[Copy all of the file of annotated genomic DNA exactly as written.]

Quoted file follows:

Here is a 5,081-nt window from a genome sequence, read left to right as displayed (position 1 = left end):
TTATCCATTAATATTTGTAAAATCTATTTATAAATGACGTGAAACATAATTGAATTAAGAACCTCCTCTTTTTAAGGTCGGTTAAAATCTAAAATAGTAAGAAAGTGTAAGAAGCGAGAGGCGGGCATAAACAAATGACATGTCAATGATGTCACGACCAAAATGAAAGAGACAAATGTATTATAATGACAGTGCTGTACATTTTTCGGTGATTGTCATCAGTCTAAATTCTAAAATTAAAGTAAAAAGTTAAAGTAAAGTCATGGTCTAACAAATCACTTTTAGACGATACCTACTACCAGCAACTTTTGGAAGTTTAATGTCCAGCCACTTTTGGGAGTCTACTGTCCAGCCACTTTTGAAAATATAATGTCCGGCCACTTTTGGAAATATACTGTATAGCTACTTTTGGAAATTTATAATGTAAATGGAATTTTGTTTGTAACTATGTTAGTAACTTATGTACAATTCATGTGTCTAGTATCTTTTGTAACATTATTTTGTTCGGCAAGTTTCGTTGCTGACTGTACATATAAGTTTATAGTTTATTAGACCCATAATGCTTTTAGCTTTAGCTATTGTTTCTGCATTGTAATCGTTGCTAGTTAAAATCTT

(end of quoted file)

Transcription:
Here is a 5,081-nt window from a genome sequence, read left to right as displayed (position 1 = left end):
TTATCCATTAATATTTGTAAAATCTATTTATAAATGACGTGAAACATAATTGAATTAAGAACCTCCTCTTTTTAAGGTCGGTTAAAATCTAAAATAGTAAGAAAGTGTAAGAAGCGAGAGGCGGGCATAAACAAATGACATGTCAATGATGTCACGACCAAAATGAAAGAGACAAATGTATTATAATGACAGTGCTGTACATTTTTCGGTGATTGTCATCAGTCTAAATTCTAAAATTAAAGTAAAAAGTTAAAGTAAAGTCATGGTCTAACAAATCACTTTTAGACGATACCTACTACCAGCAACTTTTGGAAGTTTAATGTCCAGCCACTTTTGGGAGTCTACTGTCCAGCCACTTTTGAAAATATAATGTCCGGCCACTTTTGGAAATATACTGTATAGCTACTTTTGGAAATTTATAATGTAAATGGAATTTTGTTTGTAACTATGTTAGTAACTTATGTACAATTCATGTGTCTAGTATCTTTTGTAACATTATTTTGTTCGGCAAGTTTCGTTGCTGACTGTACATATAAGTTTATAGTTTATTAGACCCATAATGCTTTTAGCTTTAGCTATTGTTTCTGCATTGTAATCGTTGCTAGTTAAAATCTT